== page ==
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Math Help - Need Help Solving a problem for work

  1. #1
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    Need Help Solving a problem for work

    Hi All,

    I've been tasked at work for create an excel based product library for my company which will product parts. I'm working on a product that needs to be parametric. Please see the attached image
    Need Help Solving a problem for work-math-problem.png
    If the lengths of the angled lines were a fixed length i would know how to calculate all of this. But since they lengths are relative to the front radius I'm kinda at a loss on how to generate the x and y points for each line. Any help would be appreciated. I'm sure this is a snap for most of you but I suck at math especially trig.

    Thanks in advance

    Joe
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  2. #2
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    Re: Need Help Solving a problem for work

    Hey macleodjb.

    How much calculus do you know?

    The reason is that you will know the tangent for the start and ends of the circle since you know the angles and you you have a formula regarding what the derivatives are for a given circle with an equation x^2 + y^2 = r^2 and the dy/dx will correspond to the gradient as a function of the angle.

    So you have two gradients so you will essentially get a relation to where the (x,y) points are for the circle part (you get two solutions and discard one for each tangent) and this will give you the relative points for that circle which gives the (x,y) points at the two positions.
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  3. #3
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    Re: Need Help Solving a problem for work

    Sorry I don't know any calculus. I googled derivatives but the math jargon is just way over my head. Would you mind breaking it down in laymens terms for me. Like Step 1 Angle1/Radius+Whatever.
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  4. #4
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    Re: Need Help Solving a problem for work

    Hello, Joe!

    This takes a lot of work.
    I have a start on it.
    Maybe you or someone else can finish it.
    (I assume the lower-left corner is a right angle.)

    Code:
          |
          |                       o P
          |                   *  *
          |               *     *
          |           *        *
          |       *           *
         B|   * β            *
     (0,b)o - - - - -       *
          |                *
        b |               *
          |              * α
      - - * - - - - - - o - - - - - - -
          O      a    (a,0)
                        A
    The line AP has slope \tan\alpha.
    Its equation is: . y \:=\:\tan\alpha(x-a) \quad\Rightarrow\quad y \:=\:x\tan\alpha - a\tan\alpha .[1]

    The line BP has slope \tan\beta.
    Its equation is: . y \:=\:x\tan\beta + b .[2]

    Equate [1] and [2]:

    . . \begin{array}{c}x\tan\alpha - a\tan\alpha \:=\:x\tan\beta + b \\ x\tan\alpha - x\tan\beta \:=\: a\tan\alpha + b \\ x(\tan\alpha - \tan\beta) \:=\:a\tan\alpha + b \\  x \:=\:\dfrac{a\tan\alpha + b}{\tan\alpha - \tan\beta} \end{array}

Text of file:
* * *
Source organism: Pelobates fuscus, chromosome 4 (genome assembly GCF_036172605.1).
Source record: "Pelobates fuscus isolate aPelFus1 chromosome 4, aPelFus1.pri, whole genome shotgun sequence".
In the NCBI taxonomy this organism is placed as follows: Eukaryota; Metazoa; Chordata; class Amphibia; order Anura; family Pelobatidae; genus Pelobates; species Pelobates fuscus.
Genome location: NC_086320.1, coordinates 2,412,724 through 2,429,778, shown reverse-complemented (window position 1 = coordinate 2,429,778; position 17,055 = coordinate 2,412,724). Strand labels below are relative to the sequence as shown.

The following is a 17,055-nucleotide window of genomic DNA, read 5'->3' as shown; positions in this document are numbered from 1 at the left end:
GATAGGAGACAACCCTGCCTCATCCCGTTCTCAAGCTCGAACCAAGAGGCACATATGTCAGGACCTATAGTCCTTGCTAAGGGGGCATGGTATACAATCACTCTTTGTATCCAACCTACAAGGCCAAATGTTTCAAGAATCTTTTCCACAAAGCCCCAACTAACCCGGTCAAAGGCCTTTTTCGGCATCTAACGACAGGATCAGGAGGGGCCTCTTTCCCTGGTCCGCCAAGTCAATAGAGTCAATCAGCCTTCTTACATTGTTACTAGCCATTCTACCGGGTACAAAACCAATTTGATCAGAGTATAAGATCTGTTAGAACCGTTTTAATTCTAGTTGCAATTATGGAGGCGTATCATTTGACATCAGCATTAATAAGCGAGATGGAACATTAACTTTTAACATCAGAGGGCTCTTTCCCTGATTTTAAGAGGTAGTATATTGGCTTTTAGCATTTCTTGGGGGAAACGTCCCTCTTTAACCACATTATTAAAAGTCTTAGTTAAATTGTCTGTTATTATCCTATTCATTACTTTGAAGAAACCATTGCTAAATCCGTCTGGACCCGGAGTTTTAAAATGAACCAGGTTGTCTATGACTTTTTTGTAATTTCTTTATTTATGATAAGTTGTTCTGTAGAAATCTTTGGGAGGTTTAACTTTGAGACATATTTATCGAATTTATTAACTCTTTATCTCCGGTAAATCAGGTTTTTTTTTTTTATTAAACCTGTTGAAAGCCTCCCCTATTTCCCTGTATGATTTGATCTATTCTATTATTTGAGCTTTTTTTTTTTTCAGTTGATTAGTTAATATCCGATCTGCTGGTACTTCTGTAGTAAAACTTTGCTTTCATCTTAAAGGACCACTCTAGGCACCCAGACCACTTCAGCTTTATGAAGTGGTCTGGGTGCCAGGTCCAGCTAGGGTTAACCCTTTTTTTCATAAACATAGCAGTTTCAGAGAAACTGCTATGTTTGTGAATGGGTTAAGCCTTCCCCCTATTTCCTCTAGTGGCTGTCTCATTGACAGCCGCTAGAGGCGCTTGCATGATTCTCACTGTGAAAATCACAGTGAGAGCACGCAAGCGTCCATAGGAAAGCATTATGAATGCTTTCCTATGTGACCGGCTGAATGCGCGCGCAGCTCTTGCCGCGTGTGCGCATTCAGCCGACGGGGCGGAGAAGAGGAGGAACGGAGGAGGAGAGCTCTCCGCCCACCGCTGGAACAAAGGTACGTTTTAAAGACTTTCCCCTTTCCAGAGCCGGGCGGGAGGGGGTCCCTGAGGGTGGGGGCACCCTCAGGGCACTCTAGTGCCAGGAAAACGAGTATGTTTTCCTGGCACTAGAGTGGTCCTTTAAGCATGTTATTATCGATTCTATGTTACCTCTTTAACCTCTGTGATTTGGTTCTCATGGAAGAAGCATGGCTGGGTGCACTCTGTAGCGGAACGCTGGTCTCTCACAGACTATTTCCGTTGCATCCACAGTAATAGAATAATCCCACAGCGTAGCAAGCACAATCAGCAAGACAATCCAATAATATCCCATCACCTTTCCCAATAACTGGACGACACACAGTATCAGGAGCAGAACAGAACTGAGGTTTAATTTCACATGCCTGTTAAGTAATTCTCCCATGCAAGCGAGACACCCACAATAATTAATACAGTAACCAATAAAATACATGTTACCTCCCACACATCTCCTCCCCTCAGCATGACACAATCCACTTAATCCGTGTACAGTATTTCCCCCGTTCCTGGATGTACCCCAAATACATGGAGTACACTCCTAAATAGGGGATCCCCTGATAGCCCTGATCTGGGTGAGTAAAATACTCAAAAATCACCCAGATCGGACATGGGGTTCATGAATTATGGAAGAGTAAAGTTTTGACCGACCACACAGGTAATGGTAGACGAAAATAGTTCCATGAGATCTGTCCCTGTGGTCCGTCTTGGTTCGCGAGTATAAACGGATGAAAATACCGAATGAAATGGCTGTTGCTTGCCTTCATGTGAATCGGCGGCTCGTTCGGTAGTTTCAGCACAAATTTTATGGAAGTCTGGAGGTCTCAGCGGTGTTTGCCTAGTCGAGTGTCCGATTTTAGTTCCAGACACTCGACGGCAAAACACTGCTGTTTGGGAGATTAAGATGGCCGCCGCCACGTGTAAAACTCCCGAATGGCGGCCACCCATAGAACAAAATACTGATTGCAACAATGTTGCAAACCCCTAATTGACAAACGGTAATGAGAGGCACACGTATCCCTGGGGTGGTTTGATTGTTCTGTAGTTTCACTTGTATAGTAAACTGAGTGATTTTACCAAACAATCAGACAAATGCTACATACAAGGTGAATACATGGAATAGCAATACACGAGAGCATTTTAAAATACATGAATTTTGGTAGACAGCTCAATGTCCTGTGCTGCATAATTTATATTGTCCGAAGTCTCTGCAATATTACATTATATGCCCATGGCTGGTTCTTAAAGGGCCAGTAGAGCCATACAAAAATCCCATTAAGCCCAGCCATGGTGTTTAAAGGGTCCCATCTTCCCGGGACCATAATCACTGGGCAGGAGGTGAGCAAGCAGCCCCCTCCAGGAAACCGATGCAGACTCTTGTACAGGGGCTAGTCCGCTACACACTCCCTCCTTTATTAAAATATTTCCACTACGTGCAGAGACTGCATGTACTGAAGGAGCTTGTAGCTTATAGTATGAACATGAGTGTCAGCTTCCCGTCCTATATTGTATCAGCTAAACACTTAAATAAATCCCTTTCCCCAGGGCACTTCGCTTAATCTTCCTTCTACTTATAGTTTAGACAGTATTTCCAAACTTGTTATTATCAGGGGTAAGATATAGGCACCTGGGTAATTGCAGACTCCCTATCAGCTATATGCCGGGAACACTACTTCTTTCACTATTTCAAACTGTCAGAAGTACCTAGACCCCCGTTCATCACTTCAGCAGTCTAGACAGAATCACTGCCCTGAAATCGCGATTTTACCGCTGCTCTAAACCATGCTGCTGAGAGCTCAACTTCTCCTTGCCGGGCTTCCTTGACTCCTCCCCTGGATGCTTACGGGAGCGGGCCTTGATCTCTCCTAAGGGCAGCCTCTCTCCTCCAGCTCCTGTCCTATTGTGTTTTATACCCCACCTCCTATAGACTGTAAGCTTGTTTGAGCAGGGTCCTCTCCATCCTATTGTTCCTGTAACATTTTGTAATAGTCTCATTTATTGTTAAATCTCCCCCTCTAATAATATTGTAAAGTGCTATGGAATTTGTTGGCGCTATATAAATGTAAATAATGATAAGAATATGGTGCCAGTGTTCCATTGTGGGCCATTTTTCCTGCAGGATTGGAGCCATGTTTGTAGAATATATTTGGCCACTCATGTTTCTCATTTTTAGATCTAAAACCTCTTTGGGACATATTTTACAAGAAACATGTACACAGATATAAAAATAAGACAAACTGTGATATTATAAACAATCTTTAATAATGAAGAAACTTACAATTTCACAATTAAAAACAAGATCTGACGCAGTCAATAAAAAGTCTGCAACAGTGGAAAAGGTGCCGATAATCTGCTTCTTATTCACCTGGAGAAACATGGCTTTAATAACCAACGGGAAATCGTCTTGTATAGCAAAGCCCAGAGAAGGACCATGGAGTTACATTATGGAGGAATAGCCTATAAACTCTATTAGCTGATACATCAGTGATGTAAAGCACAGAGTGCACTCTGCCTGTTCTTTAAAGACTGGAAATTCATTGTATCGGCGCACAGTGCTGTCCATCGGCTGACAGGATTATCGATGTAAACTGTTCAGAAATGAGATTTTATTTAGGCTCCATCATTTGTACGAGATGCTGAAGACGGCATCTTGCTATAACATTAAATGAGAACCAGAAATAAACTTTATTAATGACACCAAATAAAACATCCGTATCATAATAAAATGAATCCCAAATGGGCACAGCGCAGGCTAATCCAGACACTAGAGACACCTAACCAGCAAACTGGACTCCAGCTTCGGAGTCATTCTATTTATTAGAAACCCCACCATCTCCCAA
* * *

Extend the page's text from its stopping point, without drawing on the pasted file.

Substitute into [2]:

    . . y \:=\:\left(\frac{a\tan\alpha + b}{\tan\alpha - \tan\beta}\right)\tan\beta + b  \quad\Rightarrow\quad y \:=\:\frac{\tan\alpha(a\tan\beta + b)}{\tan\alpha - \tan\beta}


    We know the coordinates of point P\left(\frac{a\tan\alpha + b}{\tan\alpha - \tan\beta},\;\frac{\tan\alpha(a\tan\beta + b)}{\tan\alpha - \tan\beta}\right)

    We are given r, the radius of the circle.

    Find the equation of the line parallel to AP (to the left of AP)
    . . and at a distance r from AP.

    Find the equation of the line parallel to BP (and below BP)
    . . and at a distance r from BP.

    The intersection of these lines is the center of the circle.

    Your turn . . .

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  5. #5
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    Re: Need Help Solving a problem for work

    Need Help Solving a problem for work-math-problem2.pngWell, thus far I really appreciate the help. Sadly, I can't follow it. I figured I was on the right thought path with using slope. For me to understand this you will have to label the formula with things from the image I attached. I understand the idea that you're telling me but not the formula to get there. Yes the lower left corner is 90 degrees. So in order for us to communicate effectively I have added point names to my original image so you can use those in your formula.
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  6. #6
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    Re: Need Help Solving a problem for work

    Remember that the derivative of a point for a circle is given by dy/dx = -y/x and tan(theta) = dy/dx
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  7. #7
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    Re: Need Help Solving a problem for work

    I've been trying to figure out what you guys are telling me but I haven't gotten very far. I figured out how to calculate the slope for each angle, but I dont know how to calculate the length of each segment to the point (p). Then i have to offset those lines the distance of the radius to get the center point. I understand it but cannot do it mathematically. Can you re-phrase
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